Following the screening of Sunstroke, Russian director Mikhalkov spoke about his film in the packed auditorium of the “Damned Yard” Movie Theater. Mikhalkov first discussed the theatrical distribution of his film, noting that he was glad that there was still the audience ready to watch a film with running time of three hours. He explained that in Russia, after a month of theatrical distribution, the movie was showed on TV, adding that it had great viewership. However, after a while, the film was returned to movie theaters following a high demand by the audience. Mikhalkov concluded that this in itself was the most important award for him.
Asked about the role of the artist in times of crisis, the Russian filmmaker answered as follows:
“The director is not a doctor. His work is not to help in a crisis situation. In addition to hope, faith and love, it is also good to create with one’s own hands. Courage is also important. Tamerlane the Great said that courage is only patience in a dangerous situation.”
Mikhalkov then spoke about his cooperation Svetolik Mića Zajc:
“Zajc is an ingenious film editor and his main quality is that he is not aware of it. In Sunstroke, he is a co-author of the film. He has great sensitivity but also, at the same time, a cold rationality by which he channels the sensitivity of the director.”
For Nikita Mikhalkov the essence of film directing lies in the atmosphere as well as in the frame, but also outside the frame:
“All the people in the team should believe that without them the film would not be possible. Unlike a theater actor, a film actor cannot receive energy from the audience but only from his or her partners and the crew. In this respect, directing is everything: starting from managing the household to running a country. A good director does not have to be a colorful and conspicuous personality. He can sometimes be inconspicuous during the shooting. When I was shooting the film 12 with eleven top actors, I was often invisible although I was the twelfth actor. The aim of directing is that everyone inside a frame should do what you want them to do and yet feel like they are doing what they themselves want to do.”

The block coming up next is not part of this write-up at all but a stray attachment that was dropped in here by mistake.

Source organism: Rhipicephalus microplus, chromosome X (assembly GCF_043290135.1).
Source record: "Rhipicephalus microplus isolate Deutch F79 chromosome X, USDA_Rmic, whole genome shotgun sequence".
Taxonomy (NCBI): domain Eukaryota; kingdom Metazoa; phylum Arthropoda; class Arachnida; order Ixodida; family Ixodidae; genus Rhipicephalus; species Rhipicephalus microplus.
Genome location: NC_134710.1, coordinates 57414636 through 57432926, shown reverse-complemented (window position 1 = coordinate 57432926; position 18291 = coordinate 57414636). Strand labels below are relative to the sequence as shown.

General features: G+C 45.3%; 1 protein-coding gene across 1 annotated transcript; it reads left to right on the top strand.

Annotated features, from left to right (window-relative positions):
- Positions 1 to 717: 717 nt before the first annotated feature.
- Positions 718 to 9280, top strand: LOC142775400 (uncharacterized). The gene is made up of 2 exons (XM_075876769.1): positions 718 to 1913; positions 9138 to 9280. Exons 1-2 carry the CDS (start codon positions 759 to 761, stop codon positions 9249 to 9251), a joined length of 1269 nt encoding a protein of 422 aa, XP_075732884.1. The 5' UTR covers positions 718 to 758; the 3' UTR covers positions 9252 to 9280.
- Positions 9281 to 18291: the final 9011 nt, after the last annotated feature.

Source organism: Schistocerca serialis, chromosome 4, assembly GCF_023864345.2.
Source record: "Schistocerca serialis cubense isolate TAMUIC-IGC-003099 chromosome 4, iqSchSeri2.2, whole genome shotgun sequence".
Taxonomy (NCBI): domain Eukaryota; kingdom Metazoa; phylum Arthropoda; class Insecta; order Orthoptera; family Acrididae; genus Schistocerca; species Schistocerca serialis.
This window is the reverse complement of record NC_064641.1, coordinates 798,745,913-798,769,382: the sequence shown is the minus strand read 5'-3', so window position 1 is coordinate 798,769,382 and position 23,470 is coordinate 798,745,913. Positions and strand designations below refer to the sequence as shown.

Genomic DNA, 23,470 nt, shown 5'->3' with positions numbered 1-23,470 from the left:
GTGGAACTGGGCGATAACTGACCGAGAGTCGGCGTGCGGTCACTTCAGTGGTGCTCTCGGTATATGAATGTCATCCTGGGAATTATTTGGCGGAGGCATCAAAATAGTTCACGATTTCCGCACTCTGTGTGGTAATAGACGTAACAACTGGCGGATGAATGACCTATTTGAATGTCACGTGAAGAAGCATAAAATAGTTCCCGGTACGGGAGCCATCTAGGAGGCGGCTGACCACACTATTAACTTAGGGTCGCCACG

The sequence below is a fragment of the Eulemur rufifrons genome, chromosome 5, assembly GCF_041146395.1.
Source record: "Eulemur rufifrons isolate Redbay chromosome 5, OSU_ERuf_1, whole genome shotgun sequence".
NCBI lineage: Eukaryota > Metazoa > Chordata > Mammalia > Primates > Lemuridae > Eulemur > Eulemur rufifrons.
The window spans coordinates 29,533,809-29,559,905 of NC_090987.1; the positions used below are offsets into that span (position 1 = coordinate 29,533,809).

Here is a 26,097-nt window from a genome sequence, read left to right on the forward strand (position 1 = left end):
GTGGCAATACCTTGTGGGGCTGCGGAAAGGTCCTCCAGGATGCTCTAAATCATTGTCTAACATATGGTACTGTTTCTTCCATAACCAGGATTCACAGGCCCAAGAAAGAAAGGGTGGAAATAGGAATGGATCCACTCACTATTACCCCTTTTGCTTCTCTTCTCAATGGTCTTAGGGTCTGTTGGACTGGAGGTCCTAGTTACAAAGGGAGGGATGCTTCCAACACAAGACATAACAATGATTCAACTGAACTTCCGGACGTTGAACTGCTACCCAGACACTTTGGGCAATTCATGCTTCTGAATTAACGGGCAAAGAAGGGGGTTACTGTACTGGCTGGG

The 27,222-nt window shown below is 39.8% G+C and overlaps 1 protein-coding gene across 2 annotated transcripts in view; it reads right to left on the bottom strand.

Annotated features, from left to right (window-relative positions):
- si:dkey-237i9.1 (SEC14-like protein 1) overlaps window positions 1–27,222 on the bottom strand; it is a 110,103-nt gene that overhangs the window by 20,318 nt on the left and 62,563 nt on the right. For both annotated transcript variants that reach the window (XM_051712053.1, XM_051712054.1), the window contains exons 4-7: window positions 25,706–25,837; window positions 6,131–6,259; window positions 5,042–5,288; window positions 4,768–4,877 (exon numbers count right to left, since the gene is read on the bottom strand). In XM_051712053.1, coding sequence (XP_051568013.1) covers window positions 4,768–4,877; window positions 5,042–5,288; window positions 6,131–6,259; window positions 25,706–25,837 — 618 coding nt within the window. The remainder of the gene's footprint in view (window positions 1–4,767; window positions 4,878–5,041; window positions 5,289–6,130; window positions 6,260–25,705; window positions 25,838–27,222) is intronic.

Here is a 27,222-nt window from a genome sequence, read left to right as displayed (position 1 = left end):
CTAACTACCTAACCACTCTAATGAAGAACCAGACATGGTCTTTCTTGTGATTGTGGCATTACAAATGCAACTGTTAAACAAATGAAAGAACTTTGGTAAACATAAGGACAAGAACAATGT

Speaking about the work with actors, Mikhalkov illustrated his point that the knowledge of psychology was decisive using examples from his own experience. He described a situation in which one of the actors from the movie 12 brought him 25 pages of text noting that he had written lines for a scene and for his character in the film.
“This was a very good text but too long. I told the actor that he had exactly one minute and twenty seven seconds to say these lines. He made an effort to manage this and thus we got an authentic monologue in the film by a man out of his mind.”
Responding from a question from the floor regarding homage and dedications in Sunstroke, the Russian director recalled Chekhov’s notion of a “personal theater”:
“Unless you have personal relationship with the film you are working on, it is boring. With film, you can greet persons who are no longer alive. In Sunstroke, you have a dedication to the famous staircase scene in Odessa from a movie by Eisenstein… There is also a scene on a steamship in which two girls seek an autograph from the writing thinking that he is Chekhov. This person is a writer but his name is Trigorin after a character from the play Seagull but this does not matter… This is my personal relationship with things I know very well.”